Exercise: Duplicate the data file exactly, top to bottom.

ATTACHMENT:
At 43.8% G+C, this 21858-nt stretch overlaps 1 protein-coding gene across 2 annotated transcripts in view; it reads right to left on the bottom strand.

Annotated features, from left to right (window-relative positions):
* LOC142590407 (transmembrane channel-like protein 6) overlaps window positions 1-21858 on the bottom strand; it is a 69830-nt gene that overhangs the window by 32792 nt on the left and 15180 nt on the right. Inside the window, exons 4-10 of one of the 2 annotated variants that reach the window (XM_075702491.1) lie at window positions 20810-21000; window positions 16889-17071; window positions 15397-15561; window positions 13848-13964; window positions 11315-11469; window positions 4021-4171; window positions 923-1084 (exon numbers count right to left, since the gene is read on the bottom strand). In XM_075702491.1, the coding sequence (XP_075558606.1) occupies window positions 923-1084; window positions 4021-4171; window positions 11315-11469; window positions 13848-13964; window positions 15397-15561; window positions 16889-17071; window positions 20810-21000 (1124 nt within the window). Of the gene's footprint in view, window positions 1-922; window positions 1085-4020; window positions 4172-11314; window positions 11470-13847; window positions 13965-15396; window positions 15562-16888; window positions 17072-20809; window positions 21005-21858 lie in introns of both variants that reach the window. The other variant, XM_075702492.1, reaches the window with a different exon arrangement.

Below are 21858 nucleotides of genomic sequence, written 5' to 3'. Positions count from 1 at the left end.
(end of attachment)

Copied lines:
At 43.8% G+C, this 21858-nt stretch overlaps 1 protein-coding gene across 2 annotated transcripts in view; it reads right to left on the bottom strand.

Annotated features, from left to right (window-relative positions):
* LOC142590407 (transmembrane channel-like protein 6) overlaps window positions 1-21858 on the bottom strand; it is a 69830-nt gene that overhangs the window by 32792 nt on the left and 15180 nt on the right. Inside the window, exons 4-10 of one of the 2 annotated variants that reach the window (XM_075702491.1) lie at window positions 20810-21000; window positions 16889-17071; window positions 15397-15561; window positions 13848-13964; window positions 11315-11469; window positions 4021-4171; window positions 923-1084 (exon numbers count right to left, since the gene is read on the bottom strand). In XM_075702491.1, the coding sequence (XP_075558606.1) occupies window positions 923-1084; window positions 4021-4171; window positions 11315-11469; window positions 13848-13964; window positions 15397-15561; window positions 16889-17071; window positions 20810-21000 (1124 nt within the window). Of the gene's footprint in view, window positions 1-922; window positions 1085-4020; window positions 4172-11314; window positions 11470-13847; window positions 13965-15396; window positions 15562-16888; window positions 17072-20809; window positions 21005-21858 lie in introns of both variants that reach the window. The other variant, XM_075702492.1, reaches the window with a different exon arrangement.

Below are 21858 nucleotides of genomic sequence, written 5' to 3'. Positions count from 1 at the left end.